executed. Mr. Stanten issued the order :
President Jehnsen set aside the writ of
habeas corpus : General Hartranft was
in command of the arsenal, the scene of
her death. General Hancock had noth
ing whatever te de with it, except that
he was in command of the district in
which it leek place, and did what in him
lay te bring the ease of the unfortunate
woman te the favorable attention of the
president, who was then completely
under the influence of Messrs. Stanten
anil Seward. It was throughout the work
of a Republican administration, and if
Mrs. Surratt Is death be at this day a fail
subject of political discussion, the dam
nation of her taking off lies at the deer
of the Republican party, and Garfield,
net Hancock, should be made te answer
Guard the Railroad Crossings.
The shocking death at a railroad cress
ing invites anew the attention of the
authorities of this city and the county te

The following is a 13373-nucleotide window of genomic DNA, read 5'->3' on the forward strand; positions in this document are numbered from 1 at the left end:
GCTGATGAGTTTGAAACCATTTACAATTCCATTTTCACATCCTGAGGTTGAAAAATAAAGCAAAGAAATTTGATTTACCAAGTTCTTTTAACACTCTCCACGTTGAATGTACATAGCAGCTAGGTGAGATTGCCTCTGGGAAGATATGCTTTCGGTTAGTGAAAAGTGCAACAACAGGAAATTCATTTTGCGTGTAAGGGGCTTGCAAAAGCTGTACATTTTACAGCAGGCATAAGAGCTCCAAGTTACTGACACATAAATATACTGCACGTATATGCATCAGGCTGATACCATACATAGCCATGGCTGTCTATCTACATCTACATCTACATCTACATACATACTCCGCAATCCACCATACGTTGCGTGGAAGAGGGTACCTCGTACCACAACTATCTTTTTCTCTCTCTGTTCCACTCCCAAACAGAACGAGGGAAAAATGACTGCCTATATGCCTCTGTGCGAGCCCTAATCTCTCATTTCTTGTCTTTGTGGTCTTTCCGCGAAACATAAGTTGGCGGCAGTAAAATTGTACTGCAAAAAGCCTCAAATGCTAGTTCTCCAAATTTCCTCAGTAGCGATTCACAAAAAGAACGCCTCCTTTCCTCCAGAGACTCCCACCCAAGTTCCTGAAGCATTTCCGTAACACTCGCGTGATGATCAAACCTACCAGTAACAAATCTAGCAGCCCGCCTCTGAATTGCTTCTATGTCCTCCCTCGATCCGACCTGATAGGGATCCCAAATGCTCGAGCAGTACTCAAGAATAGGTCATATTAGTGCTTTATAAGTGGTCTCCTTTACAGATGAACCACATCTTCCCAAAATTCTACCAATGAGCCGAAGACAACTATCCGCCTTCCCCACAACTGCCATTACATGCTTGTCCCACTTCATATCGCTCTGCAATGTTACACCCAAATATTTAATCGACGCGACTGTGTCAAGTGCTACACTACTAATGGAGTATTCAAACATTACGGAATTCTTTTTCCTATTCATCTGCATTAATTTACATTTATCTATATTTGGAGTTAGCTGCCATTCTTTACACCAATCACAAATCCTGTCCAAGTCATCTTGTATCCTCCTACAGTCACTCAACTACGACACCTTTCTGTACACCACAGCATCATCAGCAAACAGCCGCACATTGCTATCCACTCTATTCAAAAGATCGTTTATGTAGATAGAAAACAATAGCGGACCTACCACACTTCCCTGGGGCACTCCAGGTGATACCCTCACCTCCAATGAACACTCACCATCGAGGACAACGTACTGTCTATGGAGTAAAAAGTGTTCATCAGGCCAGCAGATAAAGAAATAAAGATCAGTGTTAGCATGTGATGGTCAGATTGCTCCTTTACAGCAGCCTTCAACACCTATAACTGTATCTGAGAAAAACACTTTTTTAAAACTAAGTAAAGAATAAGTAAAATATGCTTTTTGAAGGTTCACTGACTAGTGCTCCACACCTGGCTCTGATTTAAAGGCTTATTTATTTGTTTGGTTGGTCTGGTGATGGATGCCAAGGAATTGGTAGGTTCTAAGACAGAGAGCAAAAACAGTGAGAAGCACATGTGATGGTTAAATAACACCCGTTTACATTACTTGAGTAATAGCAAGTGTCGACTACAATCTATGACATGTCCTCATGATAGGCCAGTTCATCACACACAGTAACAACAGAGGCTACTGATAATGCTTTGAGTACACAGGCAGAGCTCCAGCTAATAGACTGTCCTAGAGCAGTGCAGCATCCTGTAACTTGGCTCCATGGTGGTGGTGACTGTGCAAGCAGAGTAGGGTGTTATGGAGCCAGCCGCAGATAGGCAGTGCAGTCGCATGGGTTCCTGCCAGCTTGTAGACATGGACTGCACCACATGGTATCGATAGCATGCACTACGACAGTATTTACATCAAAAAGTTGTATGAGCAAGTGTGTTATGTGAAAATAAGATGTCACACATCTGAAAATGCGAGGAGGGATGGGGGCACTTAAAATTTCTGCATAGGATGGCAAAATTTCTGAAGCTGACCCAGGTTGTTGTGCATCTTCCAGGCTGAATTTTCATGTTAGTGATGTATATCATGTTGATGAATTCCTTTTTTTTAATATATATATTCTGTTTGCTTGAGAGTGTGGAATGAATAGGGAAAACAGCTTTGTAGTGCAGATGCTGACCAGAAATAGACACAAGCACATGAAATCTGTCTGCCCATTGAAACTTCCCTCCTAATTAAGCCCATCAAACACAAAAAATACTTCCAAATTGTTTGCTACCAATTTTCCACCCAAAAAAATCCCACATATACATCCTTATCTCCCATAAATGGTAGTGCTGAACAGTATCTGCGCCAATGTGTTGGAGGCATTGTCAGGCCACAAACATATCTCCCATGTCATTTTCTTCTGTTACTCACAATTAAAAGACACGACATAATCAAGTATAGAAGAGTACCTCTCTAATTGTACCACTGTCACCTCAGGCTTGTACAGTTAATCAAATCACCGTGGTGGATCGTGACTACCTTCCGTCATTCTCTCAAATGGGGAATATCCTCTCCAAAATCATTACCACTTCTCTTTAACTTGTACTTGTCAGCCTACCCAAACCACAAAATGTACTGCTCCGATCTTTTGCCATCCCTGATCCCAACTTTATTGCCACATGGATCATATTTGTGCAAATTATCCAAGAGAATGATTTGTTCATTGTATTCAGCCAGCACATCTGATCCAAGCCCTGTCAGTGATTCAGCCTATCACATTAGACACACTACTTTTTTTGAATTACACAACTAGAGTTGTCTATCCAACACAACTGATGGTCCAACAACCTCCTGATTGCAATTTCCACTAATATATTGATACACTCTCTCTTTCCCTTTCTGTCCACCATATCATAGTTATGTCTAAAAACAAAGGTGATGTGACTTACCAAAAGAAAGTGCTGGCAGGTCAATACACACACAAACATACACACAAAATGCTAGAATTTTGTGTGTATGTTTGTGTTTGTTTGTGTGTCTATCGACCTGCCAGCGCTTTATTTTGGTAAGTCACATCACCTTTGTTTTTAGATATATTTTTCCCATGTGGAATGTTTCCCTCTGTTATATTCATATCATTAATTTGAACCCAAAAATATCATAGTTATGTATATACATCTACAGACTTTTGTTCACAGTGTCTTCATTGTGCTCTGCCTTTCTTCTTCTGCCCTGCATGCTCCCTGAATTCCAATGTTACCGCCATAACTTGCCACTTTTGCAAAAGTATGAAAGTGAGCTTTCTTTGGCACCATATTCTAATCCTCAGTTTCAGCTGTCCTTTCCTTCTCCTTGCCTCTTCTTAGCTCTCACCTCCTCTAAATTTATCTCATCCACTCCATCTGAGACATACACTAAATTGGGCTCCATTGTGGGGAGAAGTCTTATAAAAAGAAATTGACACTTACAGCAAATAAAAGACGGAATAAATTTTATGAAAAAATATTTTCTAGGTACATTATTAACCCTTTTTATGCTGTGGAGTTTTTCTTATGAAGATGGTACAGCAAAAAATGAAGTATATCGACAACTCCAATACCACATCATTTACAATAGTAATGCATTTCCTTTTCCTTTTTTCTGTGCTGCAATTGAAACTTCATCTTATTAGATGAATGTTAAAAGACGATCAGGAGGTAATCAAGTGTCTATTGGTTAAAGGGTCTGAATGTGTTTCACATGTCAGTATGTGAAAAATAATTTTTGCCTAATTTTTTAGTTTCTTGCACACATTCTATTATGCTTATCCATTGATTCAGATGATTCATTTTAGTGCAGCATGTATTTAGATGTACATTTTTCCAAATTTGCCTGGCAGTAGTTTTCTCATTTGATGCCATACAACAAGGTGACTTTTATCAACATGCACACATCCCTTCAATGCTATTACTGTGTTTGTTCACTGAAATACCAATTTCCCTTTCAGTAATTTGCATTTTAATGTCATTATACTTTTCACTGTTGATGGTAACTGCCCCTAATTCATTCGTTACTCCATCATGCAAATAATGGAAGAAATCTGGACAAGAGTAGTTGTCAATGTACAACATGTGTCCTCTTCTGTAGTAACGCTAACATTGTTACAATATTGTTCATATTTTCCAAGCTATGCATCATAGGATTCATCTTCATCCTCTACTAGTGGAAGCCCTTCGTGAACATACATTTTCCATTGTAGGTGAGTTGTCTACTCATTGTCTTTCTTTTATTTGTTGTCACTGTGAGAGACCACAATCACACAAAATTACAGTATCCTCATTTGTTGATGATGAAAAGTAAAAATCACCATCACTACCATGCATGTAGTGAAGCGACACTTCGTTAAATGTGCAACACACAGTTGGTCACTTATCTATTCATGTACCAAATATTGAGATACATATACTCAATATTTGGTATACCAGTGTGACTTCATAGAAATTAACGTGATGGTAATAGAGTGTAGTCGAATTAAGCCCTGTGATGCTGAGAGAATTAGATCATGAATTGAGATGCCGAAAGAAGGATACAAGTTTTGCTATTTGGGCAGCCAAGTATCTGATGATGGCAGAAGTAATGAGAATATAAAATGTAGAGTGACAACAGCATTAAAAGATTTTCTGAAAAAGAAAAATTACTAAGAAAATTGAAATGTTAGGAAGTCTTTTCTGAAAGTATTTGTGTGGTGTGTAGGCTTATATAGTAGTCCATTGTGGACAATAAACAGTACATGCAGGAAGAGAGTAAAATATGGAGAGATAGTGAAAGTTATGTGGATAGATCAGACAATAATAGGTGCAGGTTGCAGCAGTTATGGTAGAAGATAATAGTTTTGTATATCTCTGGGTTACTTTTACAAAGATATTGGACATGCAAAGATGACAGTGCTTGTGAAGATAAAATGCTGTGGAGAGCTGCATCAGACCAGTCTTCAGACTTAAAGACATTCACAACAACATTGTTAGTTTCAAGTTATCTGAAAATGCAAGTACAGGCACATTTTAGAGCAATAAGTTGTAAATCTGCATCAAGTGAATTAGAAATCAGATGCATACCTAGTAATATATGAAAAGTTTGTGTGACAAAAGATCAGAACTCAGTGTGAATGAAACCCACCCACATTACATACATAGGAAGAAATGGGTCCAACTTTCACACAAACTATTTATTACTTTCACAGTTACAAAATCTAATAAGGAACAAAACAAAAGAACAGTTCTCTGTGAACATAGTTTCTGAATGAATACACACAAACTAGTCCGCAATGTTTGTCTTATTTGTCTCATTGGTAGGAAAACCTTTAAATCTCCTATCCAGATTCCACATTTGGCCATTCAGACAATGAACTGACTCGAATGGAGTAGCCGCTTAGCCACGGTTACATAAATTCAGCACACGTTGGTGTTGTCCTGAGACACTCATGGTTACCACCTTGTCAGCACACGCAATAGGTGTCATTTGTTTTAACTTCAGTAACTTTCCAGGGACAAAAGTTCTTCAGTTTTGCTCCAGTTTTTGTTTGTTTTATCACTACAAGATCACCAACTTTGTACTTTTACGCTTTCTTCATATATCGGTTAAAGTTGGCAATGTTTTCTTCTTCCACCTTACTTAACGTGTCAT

the perils of our citizens in traveling our
high reads. They arc absolutely with
out protection from the railroad trains
that cress them at high speed, and which
compels every man te take his life in his
hand who uses the reads that were built
long before the railroad usurped them
and en which travel ought te be made as
absolutely secure as possible. Who can
drive along a read that a railroad cresses
without apprehension ? And ought this
te be se V Ought we net te be able te use
our highways net only without danger,
but without fear ? Every reasonable
man will say se. Why then can we net ?
It is certainly net because this safety is
impossible. It only requires that watch
men shall be placed at the railroad cross
ings te give warning of approaching
trains. This could be well done at every
read, but it should never be emitted at
these crossings where by reason of na
tural obstacles the coming of a train can
not be readily observed for a. safe dis
tance en each side.
Will net our county commissioners and
our street committee take measures te
determine their rights and powers under
the law, se that we may traverse the